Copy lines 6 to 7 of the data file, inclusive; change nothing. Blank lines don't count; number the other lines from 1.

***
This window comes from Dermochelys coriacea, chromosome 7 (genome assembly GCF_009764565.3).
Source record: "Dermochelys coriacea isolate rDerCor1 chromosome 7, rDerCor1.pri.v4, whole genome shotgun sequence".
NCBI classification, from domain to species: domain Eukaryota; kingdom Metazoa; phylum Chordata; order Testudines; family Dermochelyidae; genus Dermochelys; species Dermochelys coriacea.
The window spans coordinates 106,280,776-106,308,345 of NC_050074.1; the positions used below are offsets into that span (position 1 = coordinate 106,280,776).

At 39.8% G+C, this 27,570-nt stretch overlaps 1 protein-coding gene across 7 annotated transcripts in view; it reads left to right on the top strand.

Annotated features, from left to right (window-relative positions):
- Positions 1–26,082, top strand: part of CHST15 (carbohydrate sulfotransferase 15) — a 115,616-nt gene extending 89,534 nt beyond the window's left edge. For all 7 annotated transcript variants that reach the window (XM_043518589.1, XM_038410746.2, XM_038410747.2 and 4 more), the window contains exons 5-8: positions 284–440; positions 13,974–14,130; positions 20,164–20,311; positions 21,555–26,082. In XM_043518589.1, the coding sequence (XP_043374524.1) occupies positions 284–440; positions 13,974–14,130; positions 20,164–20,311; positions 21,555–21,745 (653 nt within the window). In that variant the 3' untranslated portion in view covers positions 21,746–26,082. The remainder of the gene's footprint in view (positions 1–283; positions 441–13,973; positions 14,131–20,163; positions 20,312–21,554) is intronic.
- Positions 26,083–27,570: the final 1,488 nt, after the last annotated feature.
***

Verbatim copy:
Annotated features, from left to right (window-relative positions):
- Positions 1–26,082, top strand: part of CHST15 (carbohydrate sulfotransferase 15) — a 115,616-nt gene extending 89,534 nt beyond the window's left edge. For all 7 annotated transcript variants that reach the window (XM_043518589.1, XM_038410746.2, XM_038410747.2 and 4 more), the window contains exons 5-8: positions 284–440; positions 13,974–14,130; positions 20,164–20,311; positions 21,555–26,082. In XM_043518589.1, the coding sequence (XP_043374524.1) occupies positions 284–440; positions 13,974–14,130; positions 20,164–20,311; positions 21,555–21,745 (653 nt within the window). In that variant the 3' untranslated portion in view covers positions 21,746–26,082. The remainder of the gene's footprint in view (positions 1–283; positions 441–13,973; positions 14,131–20,163; positions 20,312–21,554) is intronic.